Continuing; every now and again I would find a good condition NES manual but it took a while before I found one I actually needed. And what I found was a nice surprise. P.O.W. Prisoners of War is not a rare game but after selling off many of my NES cartridges this is one I kept. For a NES title the graphics are very good and I couldn’t bring myself to sell it. The manual I found while rummaging cost me $5. I also bought a manual for NES Ninja Gaiden for $5. Unfortunately I discovered that I already have the Ninja Gaiden manual. So that accidental double will go to Nintendo Joe.
Delving deeper still into the depths of these three magical boxes things started to get even more interesting. Have a quick look at the two images below. You might think to yourself ‘what am I looking at?’. But you know. Deep down you know what it is. Just like my gut was trying tell me the second I saw it and even though I have never before seen this manual or even played the game yet… I knew this was the manual for SNES Chrono Trigger.
The reason it’s not instantly recognizable is because it’s missing the cover and the first 8 pages (and the last 8 pages). Even in this state I was worried about how much it might cost. The Retro World is crazy over Chrono Trigger. So I put it aside and expected that it would cost more than I would be willing to pay. In fact I didn’t even ask for a price or make an offer. It took the store owner’s crazy savvy salesman’s intuition to make something happen. He looked at me and said ‘Make an offer. Offer me $20’. I paused… $20 is a lot for a portion of a manual. But it’s Chrono Trigger! And $20 isn’t a ton of money. It seemed like a reasonable offer. So I said “I was going to offer $20 but I didn’t think you’d go for it”. And he replied ‘How about $25’.
Son of a Bee! I’ve been set up!
On eBay this manual would cost me at least $60 and I don’t want to pony up that much money so this felt like it was as good a compromise as I would ever get. I ended up paying $25 and I was still having a lot of fun rummaging through the boxes of miscellaneous goodness.
Below is my ‘not really anymore complete than it was before’ copy of Chrono Trigger for the SNES.
Don’t ask me what’s in the table of contents or what the buttons on the joystick do in Chrono Trigger.
I do NOT know! Those details are not in my manual.
And don’t ask me about any details of the 90-day Limited Warranty.
I do NOT know! Those details are not in my manual.
However, I can tell you that the party member Marle has very power Magic. And that her healing powers are essential to your success.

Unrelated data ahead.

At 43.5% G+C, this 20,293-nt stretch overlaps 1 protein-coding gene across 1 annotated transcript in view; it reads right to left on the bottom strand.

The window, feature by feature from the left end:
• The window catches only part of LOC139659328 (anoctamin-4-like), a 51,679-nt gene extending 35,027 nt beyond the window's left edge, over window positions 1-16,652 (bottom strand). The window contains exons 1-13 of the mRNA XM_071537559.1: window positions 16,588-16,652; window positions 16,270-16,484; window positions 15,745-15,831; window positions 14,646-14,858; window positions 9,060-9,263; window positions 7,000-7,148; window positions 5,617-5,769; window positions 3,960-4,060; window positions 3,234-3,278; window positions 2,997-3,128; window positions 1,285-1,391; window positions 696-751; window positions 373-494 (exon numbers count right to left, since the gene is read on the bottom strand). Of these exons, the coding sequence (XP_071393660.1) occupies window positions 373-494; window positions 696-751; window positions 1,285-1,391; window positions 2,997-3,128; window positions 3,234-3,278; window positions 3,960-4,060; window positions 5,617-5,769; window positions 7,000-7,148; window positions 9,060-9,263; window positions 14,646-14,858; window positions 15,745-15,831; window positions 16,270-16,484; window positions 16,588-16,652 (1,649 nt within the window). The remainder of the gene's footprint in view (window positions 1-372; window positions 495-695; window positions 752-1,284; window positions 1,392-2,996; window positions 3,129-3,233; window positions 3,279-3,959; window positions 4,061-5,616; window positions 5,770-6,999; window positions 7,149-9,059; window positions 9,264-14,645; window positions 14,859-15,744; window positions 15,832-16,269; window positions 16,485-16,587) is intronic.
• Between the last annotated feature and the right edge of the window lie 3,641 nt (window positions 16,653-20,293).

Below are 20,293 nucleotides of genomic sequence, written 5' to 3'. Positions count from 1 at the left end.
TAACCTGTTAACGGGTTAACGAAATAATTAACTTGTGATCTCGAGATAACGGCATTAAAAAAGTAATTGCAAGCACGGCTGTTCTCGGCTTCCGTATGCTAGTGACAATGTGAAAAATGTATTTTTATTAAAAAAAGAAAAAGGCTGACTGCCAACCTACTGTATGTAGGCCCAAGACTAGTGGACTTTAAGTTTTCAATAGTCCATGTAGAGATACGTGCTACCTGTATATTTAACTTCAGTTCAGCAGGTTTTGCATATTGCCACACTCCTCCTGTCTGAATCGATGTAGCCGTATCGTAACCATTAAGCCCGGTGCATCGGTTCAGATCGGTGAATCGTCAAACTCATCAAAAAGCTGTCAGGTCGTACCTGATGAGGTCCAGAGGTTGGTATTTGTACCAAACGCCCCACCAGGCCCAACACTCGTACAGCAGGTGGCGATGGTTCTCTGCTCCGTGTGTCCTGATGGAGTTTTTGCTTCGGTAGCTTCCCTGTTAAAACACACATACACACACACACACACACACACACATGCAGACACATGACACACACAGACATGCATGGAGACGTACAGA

This box diving adventure is not yet over! A Gold Star for anyone who knows what the below books are. Any guesses?
I wasn’t sure myself at first. But I had an idea. First, I did believed they were for the game Ultima IV. But I wasn’t sure if what I found was from the PC version or the Sega Master System version. The PC version I didn’t really want at all… but the Master System version I really wanted. And the fact that they said SEGA on the back cover I decided that for $20 for all four it was worth the risk. I took them home and started searching for the answer.
I’ve found a few images of both the PC version and Sega Master System version and it really does look like I’ve found the English and French versions for the Sega Master System.
These are images I found on the Internet posted by other collectors.
Below are a few pictures of my now complete Ultima IV for the Sega Master System. To me this really is the highlight of this post. I knew these books existed but I never thought I’d ever find them.
In Canada it’s common that a product will come with manuals/documentation for both English and French. So maybe that is why I found two sets of books in both languages. I don’t know if every Ultima IV for the Sega Master System was originally sold in Canada with both language book sets or if you just got one set depending on where in Canada you bought them from. Regardless I’m very happy to have both sets!
I’m noticing that as the years roll by and I continue to collect I’m learning that obscure or hard to find collectibles have a way of coming around when you least expect them. Be patient and don’t forget to have fun with the stuff you already have.
If you’re in Toronto GTA be sure to pay a visit to GameSwap.